This, in turn, would likely hurt the war effort in the long run by inviting relentlessly negative coverage and fanning public distrust. Furthermore, the media are a fact of military operations and here to stay as well as being vital to all democratic governments seeking to discharge their duty to explain. Military control of information during war time is also a major contributing factor to propaganda, especially when the media go along with it without question.
The military recognizes the values of media and information control very well. The military often manipulates the mainstream media, by restricting or managing what information is presented and hence what the public are told. For them it is paramount to control the media. This can involve all manner of activities, from organizing media sessions and daily press briefings, or through providing managed access to war zones, to even planting stories.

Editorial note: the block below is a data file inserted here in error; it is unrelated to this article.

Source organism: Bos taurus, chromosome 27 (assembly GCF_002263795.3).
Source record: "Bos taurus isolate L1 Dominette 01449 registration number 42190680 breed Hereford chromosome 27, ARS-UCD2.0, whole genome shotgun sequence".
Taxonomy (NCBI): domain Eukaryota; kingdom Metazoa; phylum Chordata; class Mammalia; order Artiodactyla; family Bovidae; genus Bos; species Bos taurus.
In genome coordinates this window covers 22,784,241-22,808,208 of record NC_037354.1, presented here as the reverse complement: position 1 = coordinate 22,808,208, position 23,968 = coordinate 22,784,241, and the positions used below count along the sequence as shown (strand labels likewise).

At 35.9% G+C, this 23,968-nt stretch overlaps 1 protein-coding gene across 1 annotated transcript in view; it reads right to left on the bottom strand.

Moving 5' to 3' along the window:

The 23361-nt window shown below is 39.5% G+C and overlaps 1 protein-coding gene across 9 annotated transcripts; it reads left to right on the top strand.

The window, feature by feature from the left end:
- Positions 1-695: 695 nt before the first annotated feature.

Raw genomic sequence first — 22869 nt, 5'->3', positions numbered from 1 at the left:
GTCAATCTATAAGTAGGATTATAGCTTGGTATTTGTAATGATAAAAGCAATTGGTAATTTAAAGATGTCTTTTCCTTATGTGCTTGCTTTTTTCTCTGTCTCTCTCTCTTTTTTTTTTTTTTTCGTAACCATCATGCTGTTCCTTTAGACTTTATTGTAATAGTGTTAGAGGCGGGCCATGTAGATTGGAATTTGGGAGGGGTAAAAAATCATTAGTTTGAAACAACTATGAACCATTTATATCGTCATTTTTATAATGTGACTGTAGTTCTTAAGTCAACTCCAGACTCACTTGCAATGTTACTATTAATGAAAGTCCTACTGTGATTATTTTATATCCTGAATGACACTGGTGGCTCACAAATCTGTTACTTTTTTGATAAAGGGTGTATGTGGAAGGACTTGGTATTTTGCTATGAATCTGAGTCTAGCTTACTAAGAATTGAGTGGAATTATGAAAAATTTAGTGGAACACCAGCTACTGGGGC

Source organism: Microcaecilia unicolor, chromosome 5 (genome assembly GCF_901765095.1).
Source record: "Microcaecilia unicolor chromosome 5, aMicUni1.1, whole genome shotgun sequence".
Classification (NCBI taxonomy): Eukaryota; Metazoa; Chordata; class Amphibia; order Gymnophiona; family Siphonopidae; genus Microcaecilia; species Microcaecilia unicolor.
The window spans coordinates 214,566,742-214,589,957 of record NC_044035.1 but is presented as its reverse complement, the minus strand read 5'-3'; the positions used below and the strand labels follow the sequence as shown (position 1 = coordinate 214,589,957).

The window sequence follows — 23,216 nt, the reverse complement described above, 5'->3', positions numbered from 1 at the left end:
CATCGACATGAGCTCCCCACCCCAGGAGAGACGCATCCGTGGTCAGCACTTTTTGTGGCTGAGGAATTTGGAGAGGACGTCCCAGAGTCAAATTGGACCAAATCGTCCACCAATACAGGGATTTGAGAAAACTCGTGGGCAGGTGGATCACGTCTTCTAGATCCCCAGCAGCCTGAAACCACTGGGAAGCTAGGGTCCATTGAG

Over time then, the way that the media covers conflicts degrades in quality, critique and objectiveness. As one military puts it,” Information is the currency of victory. ” From a military’s perspective, information warfare is another front on which a battle must be fought. However, as well as needing to deceive adversaries, in order to maintain public support, information to their own public must no doubt be managed as well. That makes sense from a military perspective. Sometimes the public can be willing to sacrifice detailed knowledge.
But that can also lead to unaccountability and when information that is presented has been managed, propaganda is often the result. Finally, the military have had to adapt since 1982 is the speed of reporting made possible by modern communications. Today, a reporter with a digital camera, a laptop and a satellite phone, all of which can fit in a day sack, can file stories minutes after events and even live if they have a bit more by way of equipment. Control is much more difficult if reporters don’t need military’s help to file a story.